First Night: Antony and Cleopatra, Liverpool Playhouse


Cattrall is bold, barefoot and breathtaking

Kim Cattrall, slinky Samantha Jones of Sex and the City, returned to her home town last night and sailed up the Nile in triumph. After a jerky start, she proved a svelte and melodious Cleopatra, barefooted and skittish of movement, sharp of tongue and swift of temper.

She has been helped towards this success by one of the best Cleopatras in the history of the Royal Shakespeare Company, Janet Suzman, her director, with whom she worked on the London stage 10 years ago.

Since then, Cattrall, who was born in Liverpool before emigrating with her family to Toronto, returning to train as an actress in London, has appeared with Eddie Izzard in a David Mamet play at the Donmar Warehouse and, earlier this year, as an irresistible Amanda in Noel Coward's Private Lives in the West End.

She's paired with a grizzled but idiosyncratic Jeffery Kissoon as Antony, and the two of them are clearly struggling towards the end of an affair that was too good to last, swamped in political developments and pressures from Rome, where the bloodless young Octavius Caesar is pushing for a tripartite coalition.

Suzman, with designer Peter McKintosh, stages the tragedy simply and sensibly on a mostly bare stage surrounded by brick walls, with light black curtains and smoking lanterns descending for the pleasures of the East. There's a stage wide gantry that serves well as a military viewpoint, the prow of Pompey's boat and the upper level from which the defeated, dying Antony is winched down (not up, for a change) to Cleopatra's dark monument.

There, Cattrall and her women brace themselves for the magnificent last act, at first trembling at the prospect of a humiliating procession through Syria, then outwitting their captors with the deadly asp. Cattrall's invocation of her splendid soldier, islands and realms falling from his pockets as plates, his livery a promenade of crowns, is breathtaking.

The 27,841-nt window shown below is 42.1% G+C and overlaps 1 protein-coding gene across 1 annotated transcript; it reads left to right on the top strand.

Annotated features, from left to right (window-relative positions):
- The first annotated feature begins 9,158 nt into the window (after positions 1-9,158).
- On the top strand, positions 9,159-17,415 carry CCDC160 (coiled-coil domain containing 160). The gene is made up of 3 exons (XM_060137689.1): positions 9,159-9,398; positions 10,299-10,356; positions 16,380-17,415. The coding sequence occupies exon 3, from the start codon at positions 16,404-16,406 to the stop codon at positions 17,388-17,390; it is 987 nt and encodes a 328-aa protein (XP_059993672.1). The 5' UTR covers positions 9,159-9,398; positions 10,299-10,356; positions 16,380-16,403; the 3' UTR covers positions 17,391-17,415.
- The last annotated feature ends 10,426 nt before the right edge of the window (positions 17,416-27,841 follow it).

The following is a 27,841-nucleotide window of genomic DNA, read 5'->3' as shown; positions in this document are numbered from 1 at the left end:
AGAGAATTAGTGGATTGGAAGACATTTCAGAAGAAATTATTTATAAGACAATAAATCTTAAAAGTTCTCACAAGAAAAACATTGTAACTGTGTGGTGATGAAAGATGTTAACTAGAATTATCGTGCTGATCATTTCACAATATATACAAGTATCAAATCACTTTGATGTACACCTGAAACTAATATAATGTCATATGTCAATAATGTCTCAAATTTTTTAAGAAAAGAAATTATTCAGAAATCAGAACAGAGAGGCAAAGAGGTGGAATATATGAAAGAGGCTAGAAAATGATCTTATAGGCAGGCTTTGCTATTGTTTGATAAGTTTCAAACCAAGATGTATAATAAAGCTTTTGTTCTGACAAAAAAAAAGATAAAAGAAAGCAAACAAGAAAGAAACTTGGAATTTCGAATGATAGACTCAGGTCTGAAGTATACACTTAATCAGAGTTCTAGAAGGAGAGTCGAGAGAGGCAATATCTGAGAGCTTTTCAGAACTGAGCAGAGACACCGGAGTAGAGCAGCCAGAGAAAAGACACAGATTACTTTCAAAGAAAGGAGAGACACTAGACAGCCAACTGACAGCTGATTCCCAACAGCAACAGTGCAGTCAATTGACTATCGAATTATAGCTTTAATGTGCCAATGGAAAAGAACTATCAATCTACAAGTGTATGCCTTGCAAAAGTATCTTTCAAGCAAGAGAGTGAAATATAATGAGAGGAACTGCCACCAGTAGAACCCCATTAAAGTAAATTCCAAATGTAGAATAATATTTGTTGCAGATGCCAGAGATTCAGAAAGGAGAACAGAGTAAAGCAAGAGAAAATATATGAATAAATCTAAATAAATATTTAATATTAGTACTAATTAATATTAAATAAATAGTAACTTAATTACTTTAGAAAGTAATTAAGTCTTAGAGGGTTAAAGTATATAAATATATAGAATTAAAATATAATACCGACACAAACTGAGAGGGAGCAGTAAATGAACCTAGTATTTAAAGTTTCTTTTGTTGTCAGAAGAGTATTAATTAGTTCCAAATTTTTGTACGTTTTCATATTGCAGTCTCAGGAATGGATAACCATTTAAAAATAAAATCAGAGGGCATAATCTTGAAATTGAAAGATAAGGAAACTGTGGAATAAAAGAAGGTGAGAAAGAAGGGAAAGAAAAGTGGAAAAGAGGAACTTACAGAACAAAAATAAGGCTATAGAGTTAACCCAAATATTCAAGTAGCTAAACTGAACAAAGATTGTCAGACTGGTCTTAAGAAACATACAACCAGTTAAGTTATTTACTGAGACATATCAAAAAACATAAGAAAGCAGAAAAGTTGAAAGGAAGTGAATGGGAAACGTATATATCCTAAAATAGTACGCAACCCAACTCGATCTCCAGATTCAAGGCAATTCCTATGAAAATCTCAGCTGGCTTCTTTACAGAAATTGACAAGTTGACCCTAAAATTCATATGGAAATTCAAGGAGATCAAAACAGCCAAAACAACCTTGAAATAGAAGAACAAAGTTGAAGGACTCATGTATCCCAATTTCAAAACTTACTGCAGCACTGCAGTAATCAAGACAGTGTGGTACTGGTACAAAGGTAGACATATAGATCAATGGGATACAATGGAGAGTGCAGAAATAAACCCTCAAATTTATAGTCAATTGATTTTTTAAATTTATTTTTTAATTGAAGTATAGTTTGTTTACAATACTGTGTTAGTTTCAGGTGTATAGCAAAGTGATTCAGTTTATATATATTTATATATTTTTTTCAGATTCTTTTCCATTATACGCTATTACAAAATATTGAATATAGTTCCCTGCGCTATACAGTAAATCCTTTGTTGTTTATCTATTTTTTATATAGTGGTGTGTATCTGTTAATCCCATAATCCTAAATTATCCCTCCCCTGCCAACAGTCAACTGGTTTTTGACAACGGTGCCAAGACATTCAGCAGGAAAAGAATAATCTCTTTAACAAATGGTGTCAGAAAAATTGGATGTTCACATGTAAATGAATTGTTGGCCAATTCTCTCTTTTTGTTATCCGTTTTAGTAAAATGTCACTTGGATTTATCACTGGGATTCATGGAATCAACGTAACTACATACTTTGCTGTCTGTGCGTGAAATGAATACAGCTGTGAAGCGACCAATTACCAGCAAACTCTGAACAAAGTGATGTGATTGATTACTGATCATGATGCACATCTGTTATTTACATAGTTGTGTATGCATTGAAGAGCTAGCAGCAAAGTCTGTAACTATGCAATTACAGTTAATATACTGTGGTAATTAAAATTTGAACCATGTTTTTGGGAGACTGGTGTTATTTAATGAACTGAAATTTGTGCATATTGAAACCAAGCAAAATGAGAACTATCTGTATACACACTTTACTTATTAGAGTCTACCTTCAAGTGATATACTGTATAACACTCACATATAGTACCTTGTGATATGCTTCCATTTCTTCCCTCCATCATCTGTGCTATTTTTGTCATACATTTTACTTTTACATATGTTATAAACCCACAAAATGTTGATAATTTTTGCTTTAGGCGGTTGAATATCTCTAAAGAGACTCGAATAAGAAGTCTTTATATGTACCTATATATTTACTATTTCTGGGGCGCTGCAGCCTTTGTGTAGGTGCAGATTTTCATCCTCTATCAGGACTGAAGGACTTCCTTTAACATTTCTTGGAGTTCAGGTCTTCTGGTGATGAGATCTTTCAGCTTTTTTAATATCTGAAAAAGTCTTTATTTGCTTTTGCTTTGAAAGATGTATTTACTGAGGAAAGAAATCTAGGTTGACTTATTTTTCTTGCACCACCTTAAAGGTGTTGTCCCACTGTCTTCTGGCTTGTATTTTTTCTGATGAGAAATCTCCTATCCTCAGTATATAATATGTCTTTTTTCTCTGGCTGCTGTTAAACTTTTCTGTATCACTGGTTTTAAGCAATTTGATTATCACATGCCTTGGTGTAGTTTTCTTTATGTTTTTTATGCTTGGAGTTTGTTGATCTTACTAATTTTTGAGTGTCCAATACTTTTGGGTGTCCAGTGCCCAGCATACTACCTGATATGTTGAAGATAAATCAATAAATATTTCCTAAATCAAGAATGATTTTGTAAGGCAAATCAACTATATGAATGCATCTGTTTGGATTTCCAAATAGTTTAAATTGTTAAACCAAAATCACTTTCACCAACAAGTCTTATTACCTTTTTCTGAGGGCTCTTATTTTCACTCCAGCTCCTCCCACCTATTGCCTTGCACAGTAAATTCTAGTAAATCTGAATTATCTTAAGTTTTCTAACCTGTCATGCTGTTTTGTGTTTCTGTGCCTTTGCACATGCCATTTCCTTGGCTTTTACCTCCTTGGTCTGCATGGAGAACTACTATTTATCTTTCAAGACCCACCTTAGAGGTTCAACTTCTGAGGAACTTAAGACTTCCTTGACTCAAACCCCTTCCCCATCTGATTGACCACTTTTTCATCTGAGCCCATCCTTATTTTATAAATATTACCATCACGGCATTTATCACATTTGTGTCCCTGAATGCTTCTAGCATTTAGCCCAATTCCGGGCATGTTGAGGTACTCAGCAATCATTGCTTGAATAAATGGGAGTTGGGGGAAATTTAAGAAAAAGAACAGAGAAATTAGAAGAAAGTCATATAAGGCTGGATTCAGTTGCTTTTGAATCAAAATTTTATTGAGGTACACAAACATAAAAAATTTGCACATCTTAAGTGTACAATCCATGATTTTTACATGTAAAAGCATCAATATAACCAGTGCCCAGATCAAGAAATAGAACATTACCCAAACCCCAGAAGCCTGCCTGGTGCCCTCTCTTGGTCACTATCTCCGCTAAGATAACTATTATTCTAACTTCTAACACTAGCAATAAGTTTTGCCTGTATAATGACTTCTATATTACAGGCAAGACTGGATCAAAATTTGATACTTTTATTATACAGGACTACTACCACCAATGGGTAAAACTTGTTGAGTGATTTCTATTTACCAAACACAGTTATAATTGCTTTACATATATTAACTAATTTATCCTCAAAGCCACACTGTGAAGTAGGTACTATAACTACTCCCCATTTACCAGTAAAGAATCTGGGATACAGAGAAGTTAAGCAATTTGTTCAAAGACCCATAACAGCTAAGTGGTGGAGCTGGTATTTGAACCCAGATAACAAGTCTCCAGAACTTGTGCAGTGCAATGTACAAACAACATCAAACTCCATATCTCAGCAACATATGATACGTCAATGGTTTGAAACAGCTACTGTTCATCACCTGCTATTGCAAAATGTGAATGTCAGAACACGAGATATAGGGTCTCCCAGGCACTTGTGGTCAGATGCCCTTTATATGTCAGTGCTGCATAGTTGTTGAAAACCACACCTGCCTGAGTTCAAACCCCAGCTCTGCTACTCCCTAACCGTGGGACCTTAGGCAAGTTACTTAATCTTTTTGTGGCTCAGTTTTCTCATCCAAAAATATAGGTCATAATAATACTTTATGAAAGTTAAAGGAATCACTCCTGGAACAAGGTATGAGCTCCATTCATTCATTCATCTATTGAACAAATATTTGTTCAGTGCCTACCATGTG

The play is full of so many messages and relayed commands and bad news that you wonder if anything similar could ever be written in this age of text and tweet. The way people talk about each other and impart information is so glorious and interesting, it defies the modern grunt and groan of daily intercourse, and renews our appetite for language.

Not just when Ian Hogg's authoritative Enobarbus describes the barge she sat in – audible intake of breath around the auditorium, as usual – but in the exchanges with the fluting eunuch Mardian (Offue Okegbe) and the flayed Thidias – interestingly doubled with Pompey by a youthful Oliver Hoare.

The epic and the battles are all in the language, no need of glorious Technicolor, as Elizabeth Taylor and Richard Burton discovered to their cost. Suzman brings her actors right into our laps, even in the formality of the Playhouse's proscenium, and the couple's one other gaudy night is beautifully played by Kissoon and Cattrall, Cleo suddenly remembering it's her birthday and dissolving in giggles.

Oddly, the marital pawn in the political game, Octavia, is played by a tall blond man, but as Mark Sutherland also plays Antony's loyal henchman Eros, we can perhaps detect a deliberate ambisexual ploy; and this Octavius might well have a peculiar sibling.

Kissoon is a heaving, blubbering, charismatic man of war with a silver hip-flask. But the night belongs to Cattrall, who rises to the challenge of the greatest Shakespearean female role magnificently.

Arts and Entertainment

Arts and Entertainment
Fearne Cotton is leaving Radio 1 after a decade

Arts and Entertainment
The light stuff: Britt Robertson and George Clooney in ‘Tomorrowland: a World Beyond’
film review
Arts and Entertainment
Reawakening: can Jon Hamm’s Don Draper find enlightenment in the final ‘Mad Men’?
tv reviewNot quite, but it's an enlightening finale for Don Draper spoiler alert
Arts and Entertainment
Breakfast Show’s Nick Grimshaw

Have you tried new the Independent Digital Edition apps?
Arts and Entertainment

ebooksNow available in paperback
Arts and Entertainment

Arts and Entertainment
I am flute: Azeem Ward and his now-famous instrument
Arts and Entertainment
A glass act: Dr Chris van Tulleken (left) and twin Xand get set for their drinking challenge
TV review
Arts and Entertainment
MIA perform at Lovebox 2014 in London Fields, Hackney

Arts and Entertainment
Finnish punk band PKN hope to enter Eurovision 2015 and raise awareness for Down's Syndrome

Arts and Entertainment
William Shakespeare on the cover of John Gerard's The Herball or Generall Historie of Plantes

Arts and Entertainment

Game of Thrones review
Arts and Entertainment
Grayson Perry dedicates his Essex home to Julie